Did a guest on Fox News just make one of the smartest points about comedy this year?
On December 24, Bill Maher sent out a tweet that read: "Wow, Jesus just f****d #TimTebow bad! And on Xmas Eve! Somewhere in hell Satan is tebowing, saying to Hitler 'Hey, Buffalo's killing them [sic].'"
Predictably, many in the conservative media were upset that Maher broadcast such a rude and blasphemous joke at the expense of the NFL star. Glenn Beck's site The Blaze reported on the story and the outrage that followed.
But on Wednesday night's episode of "Hannity," guest hosted by Mark Steyn, the panel discussion on the matter took a surprisingly thoughtful turn when commentator Andy Levy shared his opinion: That comedians should not be held to the same standards as other media figures for making jokes, and Maher's tweet should be judged on whether or not his joke was funny -- which it wasn't.
"Bill Maher tweeted this for one reason and one reason only: To get a rise out of people. Why give him the satisfaction?" Levy told Steyn after his fellow panelists claimed that Maher's tweet was a "vile" attack on religious freedom.
"He's a comedian. People need to stop being outraged by what comedians say. Part of their job is to say things that are outrageous," said Levy, a regular on Fox's "Red Eye," and who has a lengthy background in show business and comedy himself.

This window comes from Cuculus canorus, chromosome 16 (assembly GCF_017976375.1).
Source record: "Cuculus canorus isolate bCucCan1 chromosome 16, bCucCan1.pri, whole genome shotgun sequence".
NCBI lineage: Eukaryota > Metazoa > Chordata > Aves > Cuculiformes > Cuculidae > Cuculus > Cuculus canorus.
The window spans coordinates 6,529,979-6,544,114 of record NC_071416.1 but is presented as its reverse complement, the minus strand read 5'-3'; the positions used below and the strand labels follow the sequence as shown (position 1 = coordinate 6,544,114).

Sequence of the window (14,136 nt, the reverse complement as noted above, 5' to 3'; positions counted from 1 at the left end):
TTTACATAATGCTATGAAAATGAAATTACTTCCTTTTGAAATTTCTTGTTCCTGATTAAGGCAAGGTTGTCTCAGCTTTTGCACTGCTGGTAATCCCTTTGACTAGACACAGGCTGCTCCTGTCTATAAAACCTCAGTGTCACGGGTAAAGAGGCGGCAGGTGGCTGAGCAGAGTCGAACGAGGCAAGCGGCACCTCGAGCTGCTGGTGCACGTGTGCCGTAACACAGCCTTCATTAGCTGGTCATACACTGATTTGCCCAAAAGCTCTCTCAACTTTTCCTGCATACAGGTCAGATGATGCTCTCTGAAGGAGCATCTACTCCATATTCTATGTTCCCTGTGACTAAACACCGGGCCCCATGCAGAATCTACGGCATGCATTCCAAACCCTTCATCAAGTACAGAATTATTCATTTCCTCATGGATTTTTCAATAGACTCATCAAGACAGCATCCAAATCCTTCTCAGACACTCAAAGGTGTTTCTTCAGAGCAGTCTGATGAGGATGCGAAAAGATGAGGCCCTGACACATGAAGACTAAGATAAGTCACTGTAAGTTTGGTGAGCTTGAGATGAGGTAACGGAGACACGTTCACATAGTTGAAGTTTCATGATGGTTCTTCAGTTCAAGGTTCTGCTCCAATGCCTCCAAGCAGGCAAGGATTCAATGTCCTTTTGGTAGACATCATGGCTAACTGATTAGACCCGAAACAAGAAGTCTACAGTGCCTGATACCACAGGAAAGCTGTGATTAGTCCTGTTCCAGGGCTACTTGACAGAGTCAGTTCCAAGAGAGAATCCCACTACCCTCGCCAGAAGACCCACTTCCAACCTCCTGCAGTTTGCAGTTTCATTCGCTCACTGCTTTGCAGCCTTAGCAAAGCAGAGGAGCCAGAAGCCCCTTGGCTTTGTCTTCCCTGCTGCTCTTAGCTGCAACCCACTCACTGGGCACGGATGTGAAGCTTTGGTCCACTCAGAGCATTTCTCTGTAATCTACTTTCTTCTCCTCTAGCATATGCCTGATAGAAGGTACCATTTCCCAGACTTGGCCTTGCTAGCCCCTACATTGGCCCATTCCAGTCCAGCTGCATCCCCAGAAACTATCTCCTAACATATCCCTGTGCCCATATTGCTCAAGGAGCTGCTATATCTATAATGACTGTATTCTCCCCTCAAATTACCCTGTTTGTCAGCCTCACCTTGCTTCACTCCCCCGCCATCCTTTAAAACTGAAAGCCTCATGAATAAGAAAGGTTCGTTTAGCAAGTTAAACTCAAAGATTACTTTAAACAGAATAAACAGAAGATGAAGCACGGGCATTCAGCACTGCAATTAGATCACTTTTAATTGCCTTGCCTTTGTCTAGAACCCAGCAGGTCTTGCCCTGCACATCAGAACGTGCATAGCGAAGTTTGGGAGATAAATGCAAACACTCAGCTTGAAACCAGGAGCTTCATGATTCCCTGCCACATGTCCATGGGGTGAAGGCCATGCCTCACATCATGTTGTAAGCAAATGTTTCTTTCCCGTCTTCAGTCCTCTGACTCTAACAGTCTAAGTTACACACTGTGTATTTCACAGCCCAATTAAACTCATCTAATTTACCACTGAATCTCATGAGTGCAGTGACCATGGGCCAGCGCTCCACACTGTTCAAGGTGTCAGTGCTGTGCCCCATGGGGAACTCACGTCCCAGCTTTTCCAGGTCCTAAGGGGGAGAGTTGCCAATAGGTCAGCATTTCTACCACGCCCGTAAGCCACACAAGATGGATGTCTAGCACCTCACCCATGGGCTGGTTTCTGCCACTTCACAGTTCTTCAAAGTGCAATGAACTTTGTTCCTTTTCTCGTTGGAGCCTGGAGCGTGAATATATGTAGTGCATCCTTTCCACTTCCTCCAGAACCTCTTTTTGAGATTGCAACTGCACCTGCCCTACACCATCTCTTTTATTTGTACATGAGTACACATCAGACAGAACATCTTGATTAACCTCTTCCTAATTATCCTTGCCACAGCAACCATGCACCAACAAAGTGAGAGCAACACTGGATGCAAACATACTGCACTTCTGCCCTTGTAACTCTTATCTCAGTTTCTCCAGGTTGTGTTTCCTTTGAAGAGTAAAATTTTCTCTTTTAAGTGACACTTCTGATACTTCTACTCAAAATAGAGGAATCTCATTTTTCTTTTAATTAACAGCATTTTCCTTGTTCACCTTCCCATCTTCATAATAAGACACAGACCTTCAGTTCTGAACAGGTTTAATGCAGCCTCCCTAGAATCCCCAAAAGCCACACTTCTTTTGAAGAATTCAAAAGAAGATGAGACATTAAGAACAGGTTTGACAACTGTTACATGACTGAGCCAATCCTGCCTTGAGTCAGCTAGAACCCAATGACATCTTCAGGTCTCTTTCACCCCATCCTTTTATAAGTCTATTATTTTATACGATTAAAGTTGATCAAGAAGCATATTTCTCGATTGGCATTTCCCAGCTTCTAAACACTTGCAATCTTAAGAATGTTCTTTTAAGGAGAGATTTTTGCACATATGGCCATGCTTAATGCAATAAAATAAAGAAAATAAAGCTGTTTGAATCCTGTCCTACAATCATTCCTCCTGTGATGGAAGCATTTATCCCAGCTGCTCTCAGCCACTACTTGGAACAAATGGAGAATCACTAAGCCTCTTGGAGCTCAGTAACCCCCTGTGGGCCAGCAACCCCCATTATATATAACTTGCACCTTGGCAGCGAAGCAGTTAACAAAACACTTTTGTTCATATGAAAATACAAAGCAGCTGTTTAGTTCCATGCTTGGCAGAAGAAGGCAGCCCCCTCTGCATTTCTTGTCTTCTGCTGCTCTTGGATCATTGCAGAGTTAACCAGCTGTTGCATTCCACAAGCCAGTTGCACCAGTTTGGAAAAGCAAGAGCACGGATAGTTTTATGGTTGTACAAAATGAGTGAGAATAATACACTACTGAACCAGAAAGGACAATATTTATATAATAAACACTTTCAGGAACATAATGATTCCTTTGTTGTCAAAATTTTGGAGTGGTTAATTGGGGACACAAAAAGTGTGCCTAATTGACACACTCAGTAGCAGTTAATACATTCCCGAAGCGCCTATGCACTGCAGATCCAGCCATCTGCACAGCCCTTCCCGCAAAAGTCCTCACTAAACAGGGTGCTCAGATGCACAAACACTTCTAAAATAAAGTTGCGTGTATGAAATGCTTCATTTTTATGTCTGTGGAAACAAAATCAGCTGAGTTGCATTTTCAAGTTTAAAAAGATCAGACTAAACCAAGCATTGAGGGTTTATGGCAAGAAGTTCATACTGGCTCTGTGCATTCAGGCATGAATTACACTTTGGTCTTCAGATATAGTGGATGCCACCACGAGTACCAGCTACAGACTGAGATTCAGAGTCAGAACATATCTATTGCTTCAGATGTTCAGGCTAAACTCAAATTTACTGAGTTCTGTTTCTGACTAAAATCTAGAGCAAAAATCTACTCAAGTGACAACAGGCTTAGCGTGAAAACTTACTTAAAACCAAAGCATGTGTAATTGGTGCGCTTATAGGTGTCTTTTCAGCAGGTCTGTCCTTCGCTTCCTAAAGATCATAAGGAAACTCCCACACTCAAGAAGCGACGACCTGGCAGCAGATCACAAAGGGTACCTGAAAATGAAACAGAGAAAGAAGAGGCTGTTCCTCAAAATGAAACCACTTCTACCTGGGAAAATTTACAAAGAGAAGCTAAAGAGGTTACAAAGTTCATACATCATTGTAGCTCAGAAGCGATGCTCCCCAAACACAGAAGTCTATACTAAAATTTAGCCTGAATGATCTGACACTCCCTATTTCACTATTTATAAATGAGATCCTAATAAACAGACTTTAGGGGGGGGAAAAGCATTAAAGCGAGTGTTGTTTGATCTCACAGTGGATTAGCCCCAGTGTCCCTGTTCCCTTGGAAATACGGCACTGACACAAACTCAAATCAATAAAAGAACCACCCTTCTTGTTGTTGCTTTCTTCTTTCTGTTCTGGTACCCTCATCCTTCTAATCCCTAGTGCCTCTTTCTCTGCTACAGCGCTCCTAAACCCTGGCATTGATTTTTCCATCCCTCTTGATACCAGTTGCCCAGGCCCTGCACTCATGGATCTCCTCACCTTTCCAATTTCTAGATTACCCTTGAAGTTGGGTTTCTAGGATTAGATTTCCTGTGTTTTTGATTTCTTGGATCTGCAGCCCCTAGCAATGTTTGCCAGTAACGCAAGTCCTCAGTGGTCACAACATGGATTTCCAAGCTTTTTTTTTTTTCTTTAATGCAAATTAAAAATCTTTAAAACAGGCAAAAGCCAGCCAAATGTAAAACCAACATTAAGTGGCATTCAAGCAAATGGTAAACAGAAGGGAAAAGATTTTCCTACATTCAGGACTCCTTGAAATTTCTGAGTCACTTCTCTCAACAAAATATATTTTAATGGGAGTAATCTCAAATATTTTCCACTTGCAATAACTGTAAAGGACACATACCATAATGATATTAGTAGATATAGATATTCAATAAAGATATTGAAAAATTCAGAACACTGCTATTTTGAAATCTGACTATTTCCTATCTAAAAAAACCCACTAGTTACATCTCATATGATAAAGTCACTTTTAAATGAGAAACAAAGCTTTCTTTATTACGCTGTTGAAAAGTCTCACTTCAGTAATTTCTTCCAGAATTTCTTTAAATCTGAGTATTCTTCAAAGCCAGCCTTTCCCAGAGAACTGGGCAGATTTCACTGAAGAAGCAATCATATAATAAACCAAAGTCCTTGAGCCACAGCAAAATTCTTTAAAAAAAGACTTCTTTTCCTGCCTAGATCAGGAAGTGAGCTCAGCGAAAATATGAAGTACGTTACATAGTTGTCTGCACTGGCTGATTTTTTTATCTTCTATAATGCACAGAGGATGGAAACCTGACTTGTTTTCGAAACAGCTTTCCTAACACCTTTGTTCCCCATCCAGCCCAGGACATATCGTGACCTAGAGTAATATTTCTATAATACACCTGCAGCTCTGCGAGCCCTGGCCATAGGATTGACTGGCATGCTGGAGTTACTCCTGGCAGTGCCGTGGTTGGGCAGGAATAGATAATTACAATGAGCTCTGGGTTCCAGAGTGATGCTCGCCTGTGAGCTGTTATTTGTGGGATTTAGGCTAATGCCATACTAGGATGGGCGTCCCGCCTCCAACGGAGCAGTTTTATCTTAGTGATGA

He's not a politician, he's not running for office. He's got a show on HBO, and he's a comedian. Who cares?
Maher's tweet is only the latest in a series of comedians' jokes (or poor attempts at jokes) being taken at face value and sparking outrage in the media. Notably, Tracy Morgan went on a lengthy apology tour after telling a joke in a stand-up set that allegedly implied endorsement of violence toward gays. Less successfully, Fox News accused "Daily Show" host Jon Stewart of racism over a Herman Cain characterization earlier this year.
Stewart came up during the "Hannity" discussion over Maher's tweet. Steyn mostly agreed with Levy's assessment, but argued that political comedians such as Maher and Stewart should be held to similar standards as the figures they mock if they want their opinions to matter.
"I don't agree. I think Jon Stewart is in a separate category from Bill Maher," Levy responded, to the agreement of the panel. "One, he’s funny."
More to the point, Levy indicated that he found Maher's joke as disingenuous as the attacks that followed. "That tweet was hacky. 'Okay, let's throw Satan and Hitler in there and say something about Tebow. Ooh, that's outrageous.' It's stupid."
But no matter what Levy thinks of the joke, the point that he makes about the reaction to Maher's tweet -- that equating a comedian's jokes with a serious statement is harmful and dishonest to the very foundation of comedy -- is an opinion worth noting. Louis C.K. defended Tracy Morgan similarly, tweeting that his fellow comic "was on a comedy stage, not at a pulpit."
Levy himself has been the target of ire from those offended by his jokes, most notably earlier this year when he sparked the outrage of Chris Brown fans after Brown tweeted "No more planking for me, unless it's on a sexy lady" and Levy responded "You spelled 'punching' wrong." He then took to "Red Eye" with a sarcastic "apology," implicitly making the same argument as he did on "Hannity": That comedy is most successful when it effectively speaks truth to power, and the discussion should end with whether or not the joke is funny and therefore effective.
To watch the full clip of the "Hannity" discussion on "Maher's Tebow Attack," as Fox called it, click over to Mediaite.
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